Hill said he reviewed dozens of letters and victim impact statements on behalf of both men, telling the court he believed his decision to be “fair and just.”
“Both their lives ended that night,” the judge said.
But Hill also spoke plainly about issues at the center of the case — racism, white supremacy and hate speech — and made clear that he believed prejudice was a factor in Collins’s murder, despite his previous dismissal of a hate-crime charge in the case.
Urbanski, who is White, was arrested on May 20, 2017, soon after he attacked 23-year-old Collins, who was Black, with a three-inch pocket knife at a bus stop on the University of Maryland campus in College Park. Collins was there visiting friends and was just days away from graduating with a business degree from Bowie State University. He had also been commissioned into the U.S. Army as a second lieutenant through the ROTC program, following in the military footsteps of the father and grandfather who share his name.
Urbanski, now 25, was a U-Md. student at the time of the stabbing. Prosecutors said that after a day of drinking, Urbanski approached Collins and two friends, a White man and an Asian woman, around 3 a.m.
“Step left, step left if you know what’s best for you,” Urbanski said to Collins, according to court documents. When the young man refused, Urbanski stabbed him.
He was charged with first-degree murder and a hate crime after authorities discovered that he belonged to a white-supremacist Facebook group called “Alt-Reich: Nation” and had racist memes stored on his phone.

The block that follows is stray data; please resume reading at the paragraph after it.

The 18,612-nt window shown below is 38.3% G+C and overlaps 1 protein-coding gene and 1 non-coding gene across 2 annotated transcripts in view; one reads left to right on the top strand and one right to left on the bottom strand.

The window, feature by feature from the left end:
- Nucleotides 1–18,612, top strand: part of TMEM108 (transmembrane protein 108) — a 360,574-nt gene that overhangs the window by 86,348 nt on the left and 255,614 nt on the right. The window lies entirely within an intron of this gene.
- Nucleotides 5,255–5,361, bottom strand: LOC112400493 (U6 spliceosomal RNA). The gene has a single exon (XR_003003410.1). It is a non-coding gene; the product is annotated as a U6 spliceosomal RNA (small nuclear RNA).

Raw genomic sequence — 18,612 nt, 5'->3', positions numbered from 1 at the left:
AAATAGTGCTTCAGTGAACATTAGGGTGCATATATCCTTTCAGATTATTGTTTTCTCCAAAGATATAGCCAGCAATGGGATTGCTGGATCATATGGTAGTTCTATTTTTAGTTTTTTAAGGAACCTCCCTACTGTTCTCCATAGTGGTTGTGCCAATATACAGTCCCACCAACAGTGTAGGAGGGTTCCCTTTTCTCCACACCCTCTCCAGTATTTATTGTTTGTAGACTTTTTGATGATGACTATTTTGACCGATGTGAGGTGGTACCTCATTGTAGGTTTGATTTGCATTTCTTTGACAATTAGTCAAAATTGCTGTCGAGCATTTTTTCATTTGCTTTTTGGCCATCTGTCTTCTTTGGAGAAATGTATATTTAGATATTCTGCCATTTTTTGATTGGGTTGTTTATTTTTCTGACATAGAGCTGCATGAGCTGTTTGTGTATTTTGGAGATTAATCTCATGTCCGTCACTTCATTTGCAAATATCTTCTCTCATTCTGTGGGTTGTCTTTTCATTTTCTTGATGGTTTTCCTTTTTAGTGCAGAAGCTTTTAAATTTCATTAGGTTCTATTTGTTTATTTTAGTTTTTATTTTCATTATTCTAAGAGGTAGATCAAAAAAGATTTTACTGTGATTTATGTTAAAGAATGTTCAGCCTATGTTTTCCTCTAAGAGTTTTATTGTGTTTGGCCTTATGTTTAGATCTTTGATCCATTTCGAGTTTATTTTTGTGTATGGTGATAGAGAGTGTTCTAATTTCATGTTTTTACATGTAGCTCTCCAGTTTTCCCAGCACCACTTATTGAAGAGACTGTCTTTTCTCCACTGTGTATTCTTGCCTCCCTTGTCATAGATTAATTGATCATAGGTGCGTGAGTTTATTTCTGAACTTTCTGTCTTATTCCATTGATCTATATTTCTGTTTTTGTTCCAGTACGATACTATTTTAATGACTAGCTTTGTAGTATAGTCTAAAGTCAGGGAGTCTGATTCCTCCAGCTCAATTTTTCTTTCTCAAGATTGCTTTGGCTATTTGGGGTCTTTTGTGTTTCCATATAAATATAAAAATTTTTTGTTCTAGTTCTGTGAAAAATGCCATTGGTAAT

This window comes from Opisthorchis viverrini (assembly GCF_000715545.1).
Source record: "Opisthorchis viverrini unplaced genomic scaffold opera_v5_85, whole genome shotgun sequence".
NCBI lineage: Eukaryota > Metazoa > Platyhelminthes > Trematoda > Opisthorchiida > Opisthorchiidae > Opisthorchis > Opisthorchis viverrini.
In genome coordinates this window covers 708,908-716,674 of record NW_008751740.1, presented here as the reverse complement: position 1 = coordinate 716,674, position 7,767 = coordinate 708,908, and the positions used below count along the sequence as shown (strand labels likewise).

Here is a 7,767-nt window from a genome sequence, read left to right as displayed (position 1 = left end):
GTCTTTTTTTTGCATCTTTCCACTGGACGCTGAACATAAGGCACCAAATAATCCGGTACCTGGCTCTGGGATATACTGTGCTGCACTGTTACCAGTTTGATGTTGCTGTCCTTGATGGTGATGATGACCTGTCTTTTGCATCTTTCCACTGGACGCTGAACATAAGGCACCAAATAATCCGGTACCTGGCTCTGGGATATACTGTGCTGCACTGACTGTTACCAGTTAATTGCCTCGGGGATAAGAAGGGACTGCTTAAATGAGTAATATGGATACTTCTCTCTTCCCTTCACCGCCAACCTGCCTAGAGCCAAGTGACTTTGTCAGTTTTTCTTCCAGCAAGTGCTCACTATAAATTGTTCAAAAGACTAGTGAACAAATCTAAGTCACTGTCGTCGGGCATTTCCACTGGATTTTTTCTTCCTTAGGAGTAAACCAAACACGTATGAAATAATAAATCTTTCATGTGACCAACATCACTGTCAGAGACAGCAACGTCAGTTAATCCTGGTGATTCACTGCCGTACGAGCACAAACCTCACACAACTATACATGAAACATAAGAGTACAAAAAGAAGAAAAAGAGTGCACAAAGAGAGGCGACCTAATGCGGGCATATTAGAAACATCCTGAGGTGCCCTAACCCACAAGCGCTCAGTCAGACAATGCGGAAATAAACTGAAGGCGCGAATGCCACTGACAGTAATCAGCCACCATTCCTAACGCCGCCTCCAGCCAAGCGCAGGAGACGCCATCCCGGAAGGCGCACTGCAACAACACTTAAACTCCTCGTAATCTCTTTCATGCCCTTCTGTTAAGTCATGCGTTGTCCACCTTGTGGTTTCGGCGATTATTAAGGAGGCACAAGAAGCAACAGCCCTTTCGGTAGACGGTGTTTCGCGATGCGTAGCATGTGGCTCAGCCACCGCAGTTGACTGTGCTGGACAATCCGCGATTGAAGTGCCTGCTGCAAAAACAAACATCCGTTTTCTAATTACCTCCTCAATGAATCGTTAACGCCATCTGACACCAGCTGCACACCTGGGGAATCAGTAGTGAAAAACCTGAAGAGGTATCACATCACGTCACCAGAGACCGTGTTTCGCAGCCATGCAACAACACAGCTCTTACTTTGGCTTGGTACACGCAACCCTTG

But the hate-crime charge was ultimately dismissed by Hill after the state closed its case — ruling that it had not met its legal burden outlined in the state statute, which at the time was narrowly defined and rarely applied in criminal court cases.
The decision was a crushing blow for Collins’s family and the prosecutor’s office at the time, State’s Attorney Aisha Braveboy said in a recent interview, and they spoke with raw emotion about the toll of that decision during the sentencing hearing Thursday.
“In my opinion,” Dawn Collins said, “my son’s greatest crime was that he said no to a White man.”
Said Principal Deputy State’s Attorney Jason Abbott: “On May 20, 2017, Richard Collins’s Black life did not matter to the defendant.” Abbott tied the defendant’s racist social media activity to the “poison” the country encountered last week, when a mob of pro-Trump rioters violently overtook the U.S. Capitol.
At trial and again during the sentencing hearing Thursday, Urbanski’s attorneys acknowledged that he killed Collins but said he was acting on an alcohol-fueled impulse. His blood alcohol content was three times the legal limit, defense attorney John McKenna said, and to this day Urbanski says he has no recollection of the stabbing.
McKenna said Thursday that Urbanski and his counsel had never denied that he interacted with the racist content, but countered the idea that he was a “hate-filled, right-wing nut.”
Urbanski’s mother told the judge she was “furious” with her son for engaging with “heartless” ideas but insisted he was not raised to be hateful. She said that growing up, her son’s idol was her father, a civil rights attorney who helped desegregate schools.
She also spoke directly to the victim’s parents, Dawn and Richard Collins.
“There is so much I have wanted to say to you over the last three years, but I honestly don’t know how I am going to put that into words,” Elizabeth Urbanski said. “Your son Richard should be here, and it’s my son Sean’s fault he is not.”
Much of the stories shared Thursday before the judge were about the life of Richard Collins III — and the anguish his family and the Black community more broadly has felt over his death.